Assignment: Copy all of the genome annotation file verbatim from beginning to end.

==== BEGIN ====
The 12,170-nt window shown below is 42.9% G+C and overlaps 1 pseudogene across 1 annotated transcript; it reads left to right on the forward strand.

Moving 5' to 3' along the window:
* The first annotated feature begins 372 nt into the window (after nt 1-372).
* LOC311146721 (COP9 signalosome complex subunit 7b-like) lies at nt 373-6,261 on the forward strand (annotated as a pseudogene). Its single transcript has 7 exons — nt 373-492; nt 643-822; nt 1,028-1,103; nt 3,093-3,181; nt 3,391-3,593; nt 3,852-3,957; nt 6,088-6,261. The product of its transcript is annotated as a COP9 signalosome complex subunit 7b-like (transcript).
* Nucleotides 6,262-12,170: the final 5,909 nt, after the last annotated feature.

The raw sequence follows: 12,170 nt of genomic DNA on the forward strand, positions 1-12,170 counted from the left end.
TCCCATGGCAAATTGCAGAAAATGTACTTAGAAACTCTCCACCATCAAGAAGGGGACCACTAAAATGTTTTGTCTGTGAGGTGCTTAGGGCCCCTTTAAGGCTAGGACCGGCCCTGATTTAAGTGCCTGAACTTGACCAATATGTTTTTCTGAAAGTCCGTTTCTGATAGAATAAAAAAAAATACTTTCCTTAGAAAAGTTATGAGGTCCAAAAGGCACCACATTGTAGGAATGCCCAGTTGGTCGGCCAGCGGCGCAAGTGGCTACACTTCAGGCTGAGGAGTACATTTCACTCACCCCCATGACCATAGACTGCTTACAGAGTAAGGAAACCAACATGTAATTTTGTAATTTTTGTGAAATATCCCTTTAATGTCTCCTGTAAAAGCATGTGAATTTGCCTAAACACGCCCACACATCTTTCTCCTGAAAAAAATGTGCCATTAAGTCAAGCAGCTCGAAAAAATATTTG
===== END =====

The 12,170-nt window shown below is 42.9% G+C and overlaps 1 pseudogene across 1 annotated transcript; it reads left to right on the forward strand.

Moving 5' to 3' along the window:
* The first annotated feature begins 372 nt into the window (after nt 1-372).
* LOC311146721 (COP9 signalosome complex subunit 7b-like) lies at nt 373-6,261 on the forward strand (annotated as a pseudogene). Its single transcript has 7 exons — nt 373-492; nt 643-822; nt 1,028-1,103; nt 3,093-3,181; nt 3,391-3,593; nt 3,852-3,957; nt 6,088-6,261. The product of its transcript is annotated as a COP9 signalosome complex subunit 7b-like (transcript).
* Nucleotides 6,262-12,170: the final 5,909 nt, after the last annotated feature.

The raw sequence follows: 12,170 nt of genomic DNA on the forward strand, positions 1-12,170 counted from the left end.
TCCCATGGCAAATTGCAGAAAATGTACTTAGAAACTCTCCACCATCAAGAAGGGGACCACTAAAATGTTTTGTCTGTGAGGTGCTTAGGGCCCCTTTAAGGCTAGGACCGGCCCTGATTTAAGTGCCTGAACTTGACCAATATGTTTTTCTGAAAGTCCGTTTCTGATAGAATAAAAAAAAATACTTTCCTTAGAAAAGTTATGAGGTCCAAAAGGCACCACATTGTAGGAATGCCCAGTTGGTCGGCCAGCGGCGCAAGTGGCTACACTTCAGGCTGAGGAGTACATTTCACTCACCCCCATGACCATAGACTGCTTACAGAGTAAGGAAACCAACATGTAATTTTGTAATTTTTGTGAAATATCCCTTTAATGTCTCCTGTAAAAGCATGTGAATTTGCCTAAACACGCCCACACATCTTTCTCCTGAAAAAAATGTGCCATTAAGTCAAGCAGCTCGAAAAAATATTTG